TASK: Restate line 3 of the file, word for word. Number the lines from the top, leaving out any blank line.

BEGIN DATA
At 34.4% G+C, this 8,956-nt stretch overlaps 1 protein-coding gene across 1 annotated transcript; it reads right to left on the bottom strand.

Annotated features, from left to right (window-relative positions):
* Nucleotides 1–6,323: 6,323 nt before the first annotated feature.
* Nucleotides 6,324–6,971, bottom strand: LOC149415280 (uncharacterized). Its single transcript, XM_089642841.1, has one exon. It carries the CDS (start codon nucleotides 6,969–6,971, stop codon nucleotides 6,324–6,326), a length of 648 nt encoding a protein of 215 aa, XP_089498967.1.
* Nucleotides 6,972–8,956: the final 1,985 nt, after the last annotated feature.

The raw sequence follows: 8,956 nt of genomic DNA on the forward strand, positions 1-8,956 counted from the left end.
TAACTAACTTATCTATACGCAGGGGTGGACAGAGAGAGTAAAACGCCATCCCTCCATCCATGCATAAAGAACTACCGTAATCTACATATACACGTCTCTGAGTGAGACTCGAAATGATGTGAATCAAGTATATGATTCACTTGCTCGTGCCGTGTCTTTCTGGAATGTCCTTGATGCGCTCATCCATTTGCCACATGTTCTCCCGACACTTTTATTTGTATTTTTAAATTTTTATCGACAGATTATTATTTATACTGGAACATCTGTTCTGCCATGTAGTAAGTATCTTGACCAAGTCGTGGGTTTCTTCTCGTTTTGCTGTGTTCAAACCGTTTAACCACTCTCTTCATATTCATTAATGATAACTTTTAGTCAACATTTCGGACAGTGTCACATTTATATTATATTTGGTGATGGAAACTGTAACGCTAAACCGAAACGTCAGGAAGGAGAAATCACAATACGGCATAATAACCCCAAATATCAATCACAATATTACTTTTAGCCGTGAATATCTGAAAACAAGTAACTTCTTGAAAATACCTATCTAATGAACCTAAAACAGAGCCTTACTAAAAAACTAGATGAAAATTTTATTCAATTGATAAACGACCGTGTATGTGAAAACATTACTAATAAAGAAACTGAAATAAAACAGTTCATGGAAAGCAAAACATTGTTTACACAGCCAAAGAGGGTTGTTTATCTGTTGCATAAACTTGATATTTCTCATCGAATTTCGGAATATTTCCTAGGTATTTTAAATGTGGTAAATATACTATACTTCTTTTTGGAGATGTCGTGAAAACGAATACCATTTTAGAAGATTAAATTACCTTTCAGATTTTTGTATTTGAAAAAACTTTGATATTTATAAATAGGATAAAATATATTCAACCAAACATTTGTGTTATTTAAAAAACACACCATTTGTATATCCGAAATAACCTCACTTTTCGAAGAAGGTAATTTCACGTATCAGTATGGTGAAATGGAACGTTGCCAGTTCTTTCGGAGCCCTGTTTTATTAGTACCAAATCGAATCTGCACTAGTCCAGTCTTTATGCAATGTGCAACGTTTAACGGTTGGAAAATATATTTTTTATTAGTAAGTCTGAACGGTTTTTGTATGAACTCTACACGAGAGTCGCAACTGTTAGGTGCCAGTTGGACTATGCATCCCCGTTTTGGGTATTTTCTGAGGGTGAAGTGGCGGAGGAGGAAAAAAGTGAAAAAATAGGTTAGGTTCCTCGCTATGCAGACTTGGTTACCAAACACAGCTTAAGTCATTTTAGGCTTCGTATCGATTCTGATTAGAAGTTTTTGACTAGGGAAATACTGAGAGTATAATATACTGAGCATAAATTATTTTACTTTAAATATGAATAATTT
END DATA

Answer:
* Nucleotides 1–6,323: 6,323 nt before the first annotated feature.